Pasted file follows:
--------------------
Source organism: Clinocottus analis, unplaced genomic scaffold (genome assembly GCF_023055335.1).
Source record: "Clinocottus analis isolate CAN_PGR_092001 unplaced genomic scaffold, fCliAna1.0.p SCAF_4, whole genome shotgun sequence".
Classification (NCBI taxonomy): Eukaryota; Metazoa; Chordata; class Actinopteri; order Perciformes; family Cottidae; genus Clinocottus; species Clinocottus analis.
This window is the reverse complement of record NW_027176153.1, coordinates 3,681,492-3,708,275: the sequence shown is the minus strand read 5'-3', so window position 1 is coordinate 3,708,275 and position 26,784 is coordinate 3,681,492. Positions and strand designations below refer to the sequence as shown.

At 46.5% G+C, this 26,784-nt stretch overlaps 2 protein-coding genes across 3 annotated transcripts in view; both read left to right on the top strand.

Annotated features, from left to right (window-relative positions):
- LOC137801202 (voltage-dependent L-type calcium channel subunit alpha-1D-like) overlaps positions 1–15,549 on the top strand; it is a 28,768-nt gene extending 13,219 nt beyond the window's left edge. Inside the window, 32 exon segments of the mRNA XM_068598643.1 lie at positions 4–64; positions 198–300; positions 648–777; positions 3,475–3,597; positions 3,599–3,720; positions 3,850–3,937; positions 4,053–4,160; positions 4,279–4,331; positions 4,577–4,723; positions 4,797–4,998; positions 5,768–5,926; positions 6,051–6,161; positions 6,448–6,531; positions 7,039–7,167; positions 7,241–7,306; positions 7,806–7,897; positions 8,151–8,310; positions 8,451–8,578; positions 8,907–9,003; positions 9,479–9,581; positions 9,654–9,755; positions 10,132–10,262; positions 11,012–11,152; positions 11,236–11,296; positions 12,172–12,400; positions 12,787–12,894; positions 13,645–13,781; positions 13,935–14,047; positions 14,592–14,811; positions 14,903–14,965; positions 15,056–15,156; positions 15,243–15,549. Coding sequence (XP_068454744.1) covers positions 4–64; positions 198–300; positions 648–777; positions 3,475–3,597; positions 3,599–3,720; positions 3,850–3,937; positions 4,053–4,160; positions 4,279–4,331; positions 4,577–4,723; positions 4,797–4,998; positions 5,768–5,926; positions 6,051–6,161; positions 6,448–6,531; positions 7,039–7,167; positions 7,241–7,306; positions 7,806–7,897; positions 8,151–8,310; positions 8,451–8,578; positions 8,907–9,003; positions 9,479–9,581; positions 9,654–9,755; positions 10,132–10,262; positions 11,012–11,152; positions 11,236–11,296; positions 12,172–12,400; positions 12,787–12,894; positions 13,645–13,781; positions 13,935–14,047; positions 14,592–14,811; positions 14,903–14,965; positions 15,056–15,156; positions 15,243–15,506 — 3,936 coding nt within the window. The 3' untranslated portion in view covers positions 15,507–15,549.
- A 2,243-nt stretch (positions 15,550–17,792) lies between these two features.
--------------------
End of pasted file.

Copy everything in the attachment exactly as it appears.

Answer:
Source organism: Clinocottus analis, unplaced genomic scaffold (genome assembly GCF_023055335.1).
Source record: "Clinocottus analis isolate CAN_PGR_092001 unplaced genomic scaffold, fCliAna1.0.p SCAF_4, whole genome shotgun sequence".
Classification (NCBI taxonomy): Eukaryota; Metazoa; Chordata; class Actinopteri; order Perciformes; family Cottidae; genus Clinocottus; species Clinocottus analis.
This window is the reverse complement of record NW_027176153.1, coordinates 3,681,492-3,708,275: the sequence shown is the minus strand read 5'-3', so window position 1 is coordinate 3,708,275 and position 26,784 is coordinate 3,681,492. Positions and strand designations below refer to the sequence as shown.

At 46.5% G+C, this 26,784-nt stretch overlaps 2 protein-coding genes across 3 annotated transcripts in view; both read left to right on the top strand.

Annotated features, from left to right (window-relative positions):
- LOC137801202 (voltage-dependent L-type calcium channel subunit alpha-1D-like) overlaps positions 1–15,549 on the top strand; it is a 28,768-nt gene extending 13,219 nt beyond the window's left edge. Inside the window, 32 exon segments of the mRNA XM_068598643.1 lie at positions 4–64; positions 198–300; positions 648–777; positions 3,475–3,597; positions 3,599–3,720; positions 3,850–3,937; positions 4,053–4,160; positions 4,279–4,331; positions 4,577–4,723; positions 4,797–4,998; positions 5,768–5,926; positions 6,051–6,161; positions 6,448–6,531; positions 7,039–7,167; positions 7,241–7,306; positions 7,806–7,897; positions 8,151–8,310; positions 8,451–8,578; positions 8,907–9,003; positions 9,479–9,581; positions 9,654–9,755; positions 10,132–10,262; positions 11,012–11,152; positions 11,236–11,296; positions 12,172–12,400; positions 12,787–12,894; positions 13,645–13,781; positions 13,935–14,047; positions 14,592–14,811; positions 14,903–14,965; positions 15,056–15,156; positions 15,243–15,549. Coding sequence (XP_068454744.1) covers positions 4–64; positions 198–300; positions 648–777; positions 3,475–3,597; positions 3,599–3,720; positions 3,850–3,937; positions 4,053–4,160; positions 4,279–4,331; positions 4,577–4,723; positions 4,797–4,998; positions 5,768–5,926; positions 6,051–6,161; positions 6,448–6,531; positions 7,039–7,167; positions 7,241–7,306; positions 7,806–7,897; positions 8,151–8,310; positions 8,451–8,578; positions 8,907–9,003; positions 9,479–9,581; positions 9,654–9,755; positions 10,132–10,262; positions 11,012–11,152; positions 11,236–11,296; positions 12,172–12,400; positions 12,787–12,894; positions 13,645–13,781; positions 13,935–14,047; positions 14,592–14,811; positions 14,903–14,965; positions 15,056–15,156; positions 15,243–15,506 — 3,936 coding nt within the window. The 3' untranslated portion in view covers positions 15,507–15,549.
- A 2,243-nt stretch (positions 15,550–17,792) lies between these two features.